“I’m sorry sir, we just ran out of that brew twenty minutes ago,” the barrister says. He’s a young guy with glasses and zits who probably spends his weekends studying instead of getting laid.

Jacob’s hands curl into fits on the counter. “That’s the only brew I like. Go find some in the back and make me some.”

“Again, I’m sorry,” Glasses says. “Our shipment of that brew was delayed, so we don’t have any in store after we run out.” He laughs nervously. “Which we just did. Could I interest you in our featured brew?”

Jacob’s jaw clenches and he lashes out, knocking a container of straws off the counter. Glasses’ eyes go wide and he starts to look a little nervous. Jacob grabs his head and shakes it. Damn, that girl’s got him riled up.

“I’m sorry about that,” Jacob says, struggling to calm his tone. “Fine, I’ll just get a large of whatever that featured brew is.” He tosses a five dollar bill down on the counter. “Keep the change.”

Without another word, Glasses grabs the money and pours Jacob’s drink in record time. His hand shakes as he hands it over, liquid spilling over the edge of the mug. Jacob frowns, but takes the drink and heads over to a table in the corner.

The line disappears and I order a bagel, a whole wheat one with butter instead of cream cheese. I’m trying to lose a few pounds. “Does that guy come here often?” I ask Glasses.

He glances over to Jacob’s table for a second, his face getting a little red. “Yeah, he’s a regular.”

“Is he usually that pissy?”

Glasses hands me my bagel. “No, he’s usually pretty nice. But he does say weird stuff sometimes.”

My interest peaks. “Weird stuff? What kind of weird stuff?”

“I don’t know. He once asked me if I had a sister. My co-worker over heard him talking to himself about his ‘angel.’ Weird stuff like that.” He leans over the counter a little. “I think he’s crazy.”


With that, I take a seat at the long bar along the window. I watch Jacob out of the corner of my eye. So really all I still know about this kid is that he’s love sick and unstable. Creepy, even. But I still can’t how he could be capable of murdering anyone. I shove the bagel into my mouth, ripping it in half in one bite and chewing roughly. This is such a waste of my time. What am I supposed to tell the Chief when I get into work on Monday? He’s going to chalk up my lack of evidence to lack of conviction for this fucking job.

Jacob shifts in his chair, leaning forward so that his elbows rest on the table. He spins the half empty mug idly with his fingers, his attention on something else, or someone else. I follow his gaze to a middle-aged man across the shop. He sits alone at a table, eyeing a group of teenage girls. They laugh obnoxiously and toss their hair. Most likely going to grow up to be a bunch of little teases. They get up to leave, tossing their garbage in the trash. As soon as they leave, the man gets up, leaving his garbage behind. Jacob gets up a second later and crosses the shop quickly.

I abandon my half eaten bagel and follow after him. The man ghosts behind the girls, getting closer and closer. He’s about to clap one of the girls on the shoulder when Jacob grabs his shoulder and whispers something to him. The man turns his head, his eyes shoot open, the blood vessels in them popping out.

Then, midsentence Jacob stops speaking and turns around suddenly. The man doesn’t wait around and flees across the street. Jacob narrows his eyes at me. “Why are you following me?”

“I’m not. I’m a little turned around here and I can’t find a cab. I was gunna ask that guy if he knew where I could get one, but you scared him away.” I hook a thumb through my belt loop and try to look relaxed. I haven’t had to act undercover in years, but I think I’m pulling it off.

Jacob’s face is plain again, no trace of agitation or suspicion. His lips taught across his face into something resembling a snarl. “Cab’s that way, now piss off,” he says gesturing lamely down the street.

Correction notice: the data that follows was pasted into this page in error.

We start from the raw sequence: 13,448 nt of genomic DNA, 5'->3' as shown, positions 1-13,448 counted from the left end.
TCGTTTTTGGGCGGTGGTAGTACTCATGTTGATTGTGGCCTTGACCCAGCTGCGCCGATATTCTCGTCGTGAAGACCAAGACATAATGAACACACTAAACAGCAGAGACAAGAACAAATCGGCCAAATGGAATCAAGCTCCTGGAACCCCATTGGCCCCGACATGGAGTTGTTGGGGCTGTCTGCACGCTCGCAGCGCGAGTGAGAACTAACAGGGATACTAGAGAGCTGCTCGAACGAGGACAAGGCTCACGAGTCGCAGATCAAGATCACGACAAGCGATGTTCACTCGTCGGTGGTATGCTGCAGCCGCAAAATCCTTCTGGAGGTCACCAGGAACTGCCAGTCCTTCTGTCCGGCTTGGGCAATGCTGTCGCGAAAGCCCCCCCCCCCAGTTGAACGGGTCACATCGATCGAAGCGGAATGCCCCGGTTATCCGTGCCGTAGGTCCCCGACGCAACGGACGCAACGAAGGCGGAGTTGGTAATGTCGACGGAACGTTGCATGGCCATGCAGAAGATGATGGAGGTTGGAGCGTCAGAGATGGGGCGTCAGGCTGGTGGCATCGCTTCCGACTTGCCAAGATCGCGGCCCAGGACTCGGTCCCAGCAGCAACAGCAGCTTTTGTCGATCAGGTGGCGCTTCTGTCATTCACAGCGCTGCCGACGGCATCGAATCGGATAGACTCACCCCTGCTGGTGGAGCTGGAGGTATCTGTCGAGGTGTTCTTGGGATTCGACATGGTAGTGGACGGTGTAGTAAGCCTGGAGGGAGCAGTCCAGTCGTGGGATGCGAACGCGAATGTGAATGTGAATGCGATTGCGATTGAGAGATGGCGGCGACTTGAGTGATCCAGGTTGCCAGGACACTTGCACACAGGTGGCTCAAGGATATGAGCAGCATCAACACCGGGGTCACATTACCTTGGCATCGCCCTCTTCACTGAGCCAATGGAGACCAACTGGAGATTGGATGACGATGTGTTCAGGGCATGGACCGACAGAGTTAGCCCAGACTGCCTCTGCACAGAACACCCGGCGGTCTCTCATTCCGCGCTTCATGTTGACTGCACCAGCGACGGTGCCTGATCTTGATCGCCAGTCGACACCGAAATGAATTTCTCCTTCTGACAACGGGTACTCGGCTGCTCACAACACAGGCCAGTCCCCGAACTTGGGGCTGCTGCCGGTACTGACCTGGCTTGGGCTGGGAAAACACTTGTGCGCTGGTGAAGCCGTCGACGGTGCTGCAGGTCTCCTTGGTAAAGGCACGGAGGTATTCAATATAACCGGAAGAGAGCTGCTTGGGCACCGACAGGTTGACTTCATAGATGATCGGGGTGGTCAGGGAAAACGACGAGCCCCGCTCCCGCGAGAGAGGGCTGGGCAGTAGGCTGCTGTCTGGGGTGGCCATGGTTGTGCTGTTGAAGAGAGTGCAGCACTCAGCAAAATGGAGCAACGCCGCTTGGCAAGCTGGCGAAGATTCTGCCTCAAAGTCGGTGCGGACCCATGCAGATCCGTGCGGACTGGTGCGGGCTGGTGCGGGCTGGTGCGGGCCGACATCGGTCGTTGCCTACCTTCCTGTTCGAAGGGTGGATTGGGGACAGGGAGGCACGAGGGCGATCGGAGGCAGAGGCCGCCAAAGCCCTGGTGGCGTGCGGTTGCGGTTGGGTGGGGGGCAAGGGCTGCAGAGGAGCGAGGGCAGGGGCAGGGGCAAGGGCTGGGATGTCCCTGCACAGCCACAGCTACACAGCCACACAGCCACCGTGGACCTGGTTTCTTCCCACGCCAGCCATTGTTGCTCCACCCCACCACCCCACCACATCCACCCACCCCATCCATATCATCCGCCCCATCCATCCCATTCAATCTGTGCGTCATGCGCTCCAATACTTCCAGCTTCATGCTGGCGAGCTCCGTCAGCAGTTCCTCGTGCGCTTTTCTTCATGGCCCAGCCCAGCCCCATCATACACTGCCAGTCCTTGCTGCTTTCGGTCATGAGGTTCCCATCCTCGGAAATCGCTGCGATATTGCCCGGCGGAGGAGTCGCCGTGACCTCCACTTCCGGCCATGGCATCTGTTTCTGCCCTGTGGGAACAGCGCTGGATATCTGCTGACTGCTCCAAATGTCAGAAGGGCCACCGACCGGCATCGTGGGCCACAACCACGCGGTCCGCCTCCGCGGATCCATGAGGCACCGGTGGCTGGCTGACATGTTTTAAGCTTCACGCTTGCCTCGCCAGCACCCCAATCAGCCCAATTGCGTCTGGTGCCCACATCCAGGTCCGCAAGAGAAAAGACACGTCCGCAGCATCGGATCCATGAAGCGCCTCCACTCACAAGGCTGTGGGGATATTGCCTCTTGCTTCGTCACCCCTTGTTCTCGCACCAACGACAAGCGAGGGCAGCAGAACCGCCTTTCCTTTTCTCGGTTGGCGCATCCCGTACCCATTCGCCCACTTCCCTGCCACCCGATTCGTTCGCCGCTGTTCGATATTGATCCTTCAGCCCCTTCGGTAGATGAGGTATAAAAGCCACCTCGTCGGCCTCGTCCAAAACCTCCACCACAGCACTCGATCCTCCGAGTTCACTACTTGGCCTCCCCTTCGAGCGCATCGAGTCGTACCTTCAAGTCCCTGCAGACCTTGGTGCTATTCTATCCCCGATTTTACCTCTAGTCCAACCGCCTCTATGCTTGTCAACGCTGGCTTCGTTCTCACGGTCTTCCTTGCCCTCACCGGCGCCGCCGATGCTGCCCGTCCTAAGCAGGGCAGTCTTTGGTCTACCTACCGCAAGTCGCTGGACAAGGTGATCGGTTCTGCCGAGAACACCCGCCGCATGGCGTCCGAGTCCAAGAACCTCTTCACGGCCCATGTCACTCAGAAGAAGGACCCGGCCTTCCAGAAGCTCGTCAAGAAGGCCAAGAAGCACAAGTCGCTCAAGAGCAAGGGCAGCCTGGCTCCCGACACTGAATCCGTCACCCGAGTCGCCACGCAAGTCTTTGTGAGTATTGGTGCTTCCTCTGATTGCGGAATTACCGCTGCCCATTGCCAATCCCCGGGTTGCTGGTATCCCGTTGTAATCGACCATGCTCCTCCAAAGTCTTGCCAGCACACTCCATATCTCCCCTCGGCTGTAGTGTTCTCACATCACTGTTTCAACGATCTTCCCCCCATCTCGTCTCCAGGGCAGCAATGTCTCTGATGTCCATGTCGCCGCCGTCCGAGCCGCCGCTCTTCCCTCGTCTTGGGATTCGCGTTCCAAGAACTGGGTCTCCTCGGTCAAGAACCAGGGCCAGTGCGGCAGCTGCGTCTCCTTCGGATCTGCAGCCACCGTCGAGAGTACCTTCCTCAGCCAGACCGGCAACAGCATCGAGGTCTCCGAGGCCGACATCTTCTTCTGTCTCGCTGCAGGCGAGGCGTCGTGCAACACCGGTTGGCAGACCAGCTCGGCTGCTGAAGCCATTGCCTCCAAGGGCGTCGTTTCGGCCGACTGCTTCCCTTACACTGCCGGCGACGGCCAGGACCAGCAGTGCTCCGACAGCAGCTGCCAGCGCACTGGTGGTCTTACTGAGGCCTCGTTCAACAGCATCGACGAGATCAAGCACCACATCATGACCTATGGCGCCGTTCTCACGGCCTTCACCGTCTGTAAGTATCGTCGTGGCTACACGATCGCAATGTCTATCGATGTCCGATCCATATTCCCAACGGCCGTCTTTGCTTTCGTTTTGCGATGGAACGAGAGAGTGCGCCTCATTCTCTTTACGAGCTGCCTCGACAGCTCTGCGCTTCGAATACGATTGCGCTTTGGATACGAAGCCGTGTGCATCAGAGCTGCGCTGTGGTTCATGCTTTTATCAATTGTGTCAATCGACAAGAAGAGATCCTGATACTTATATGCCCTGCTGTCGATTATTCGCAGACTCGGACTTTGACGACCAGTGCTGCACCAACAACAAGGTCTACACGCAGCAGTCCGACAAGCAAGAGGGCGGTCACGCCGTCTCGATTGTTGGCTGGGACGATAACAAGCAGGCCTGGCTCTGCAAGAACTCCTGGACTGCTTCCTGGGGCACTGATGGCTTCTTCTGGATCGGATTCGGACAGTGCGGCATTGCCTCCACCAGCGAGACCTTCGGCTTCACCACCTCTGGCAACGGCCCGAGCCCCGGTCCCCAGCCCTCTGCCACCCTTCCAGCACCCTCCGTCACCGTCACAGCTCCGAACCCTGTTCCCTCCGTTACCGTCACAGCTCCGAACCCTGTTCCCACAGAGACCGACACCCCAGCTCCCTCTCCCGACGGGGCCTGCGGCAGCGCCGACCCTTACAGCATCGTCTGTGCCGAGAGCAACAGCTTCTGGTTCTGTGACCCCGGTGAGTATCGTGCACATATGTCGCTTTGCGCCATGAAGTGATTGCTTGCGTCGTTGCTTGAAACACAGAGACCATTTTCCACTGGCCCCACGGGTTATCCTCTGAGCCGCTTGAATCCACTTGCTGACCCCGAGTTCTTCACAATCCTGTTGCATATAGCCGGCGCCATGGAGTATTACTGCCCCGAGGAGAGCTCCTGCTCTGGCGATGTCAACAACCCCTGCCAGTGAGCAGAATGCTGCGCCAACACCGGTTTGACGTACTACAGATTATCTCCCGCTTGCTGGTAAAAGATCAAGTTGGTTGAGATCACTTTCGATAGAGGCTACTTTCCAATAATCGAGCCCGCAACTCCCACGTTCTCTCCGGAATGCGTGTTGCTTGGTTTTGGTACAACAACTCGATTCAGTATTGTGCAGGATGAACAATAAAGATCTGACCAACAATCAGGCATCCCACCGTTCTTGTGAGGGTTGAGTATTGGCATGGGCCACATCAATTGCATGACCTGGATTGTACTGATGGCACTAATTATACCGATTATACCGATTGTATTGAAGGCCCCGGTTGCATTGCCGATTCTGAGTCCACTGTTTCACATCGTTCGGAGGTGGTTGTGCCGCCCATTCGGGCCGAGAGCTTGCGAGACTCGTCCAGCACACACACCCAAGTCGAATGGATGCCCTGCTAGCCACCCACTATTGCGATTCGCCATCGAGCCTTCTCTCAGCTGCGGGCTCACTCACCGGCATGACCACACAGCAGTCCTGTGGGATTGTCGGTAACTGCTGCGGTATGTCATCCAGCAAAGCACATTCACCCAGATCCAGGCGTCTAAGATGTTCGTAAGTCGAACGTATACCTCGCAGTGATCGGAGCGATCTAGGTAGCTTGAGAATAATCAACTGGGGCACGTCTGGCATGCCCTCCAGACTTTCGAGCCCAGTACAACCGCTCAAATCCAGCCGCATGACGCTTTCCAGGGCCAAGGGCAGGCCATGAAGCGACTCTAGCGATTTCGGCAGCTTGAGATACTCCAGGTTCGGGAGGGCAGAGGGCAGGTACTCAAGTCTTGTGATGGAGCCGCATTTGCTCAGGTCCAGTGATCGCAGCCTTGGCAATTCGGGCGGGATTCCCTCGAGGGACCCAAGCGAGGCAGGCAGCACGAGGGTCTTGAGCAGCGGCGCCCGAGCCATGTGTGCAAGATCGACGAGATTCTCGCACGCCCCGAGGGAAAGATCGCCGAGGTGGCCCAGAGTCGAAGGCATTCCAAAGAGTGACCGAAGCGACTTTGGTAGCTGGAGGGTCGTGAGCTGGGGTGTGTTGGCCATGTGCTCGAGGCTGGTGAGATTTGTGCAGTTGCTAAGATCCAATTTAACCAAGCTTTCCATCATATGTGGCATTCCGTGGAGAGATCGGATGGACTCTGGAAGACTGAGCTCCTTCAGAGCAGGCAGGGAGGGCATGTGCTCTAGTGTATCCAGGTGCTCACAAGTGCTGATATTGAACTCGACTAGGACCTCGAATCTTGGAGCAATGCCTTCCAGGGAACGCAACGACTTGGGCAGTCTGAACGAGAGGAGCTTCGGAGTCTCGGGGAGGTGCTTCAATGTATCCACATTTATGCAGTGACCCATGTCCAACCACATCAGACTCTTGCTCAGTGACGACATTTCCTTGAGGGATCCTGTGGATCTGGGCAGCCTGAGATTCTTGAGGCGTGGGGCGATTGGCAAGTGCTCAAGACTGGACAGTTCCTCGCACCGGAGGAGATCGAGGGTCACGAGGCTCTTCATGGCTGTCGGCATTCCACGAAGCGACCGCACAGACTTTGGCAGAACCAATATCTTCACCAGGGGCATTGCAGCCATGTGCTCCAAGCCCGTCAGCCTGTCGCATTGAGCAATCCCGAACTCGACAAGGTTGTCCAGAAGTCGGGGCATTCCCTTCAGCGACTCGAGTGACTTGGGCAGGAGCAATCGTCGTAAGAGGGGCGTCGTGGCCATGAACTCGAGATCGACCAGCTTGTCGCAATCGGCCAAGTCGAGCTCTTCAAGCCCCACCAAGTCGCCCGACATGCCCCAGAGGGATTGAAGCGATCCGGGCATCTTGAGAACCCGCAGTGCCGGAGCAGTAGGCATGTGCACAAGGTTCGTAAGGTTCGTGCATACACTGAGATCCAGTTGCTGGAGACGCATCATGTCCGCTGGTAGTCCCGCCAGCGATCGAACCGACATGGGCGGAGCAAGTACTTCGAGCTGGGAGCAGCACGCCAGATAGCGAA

I watch him slide silently out of sight around the corner of the coffee shop. Rude little bastard.

I think back to the pattern of what the disappearances had in common. That guy was going after those girls obviously. Now, whether that was to ogle them, or to try and rape them is the question. If Jacob thought the latter, was he trying to exact his own kind of justice? Suddenly I’m not so sure this kid is what he seems.


Jacob talks to his girl.

author, book, controversial, creative, death, excerpt of the day, horror story

Newest installment in the Jacob series. Enjoy.


I decide to cut the pretense tonight. Angel is coming out with me. I need my fix and the view from her window has outlived its usefulness.
I step into the shower, washing the blood of my last victim off my body, watching it swirl down the drain. Rinsing away my sins so I can be with my angel.
After getting dressed in my typical jeans, boots and denim vest I make my way to her house on foot. It’s not far from my place. I planned this on purpose. We grew up as neighbours…it seemed only fitting to still be near her.
I get to Angel’s house after only five minutes of walking, the blinds are shut tight. Tighter than normal. Did she figure out what I had been up to? I ignore the thought and knock solidly a few times before taking a step back and shoving my hands in my pockets.
The door creaks open slowly, just a few strands of hair and a piece of her smooth cheek showing. She must realize it’s me because she opens the door wider, sticking her head out, keeping her body inside.
“Jacob…you need to leave.” She nearly whispers.
“No. Come out here.” I say, done playing games. We’ve been playing games for weeks it seems. Or maybe that’s just me.
I notice a single tear drip down her cheek. It nearly guts me. This woman is the only one who has been able to get any sort of emotional response from me. “Please, I can’t do this again.” Her voice is raspy. I want to hold her, comfort her. That isn’t me. I don’t comfort, I don’t offer support. I kill, I maim, I steal and I hack. But for her, I do all the other stuff too.
“Angel…” I say soothingly, as soothingly as someone like me can. Using her nickname I gave her as children.
Her head shakes a few times. “No. I can’t let you back into my life just to have you leave me all over again, Jacob. You know how I feel about you.”
I nod, because I do know. What she doesn’t know is that I would and have killed for her. I will always protect her. No matter what she does, or where she goes, I will always find her.
I look up into her stricken eyes, the tears pooling on the blonde lashes and give her the biggest piece of my honesty that I can. “I will never leave you again.”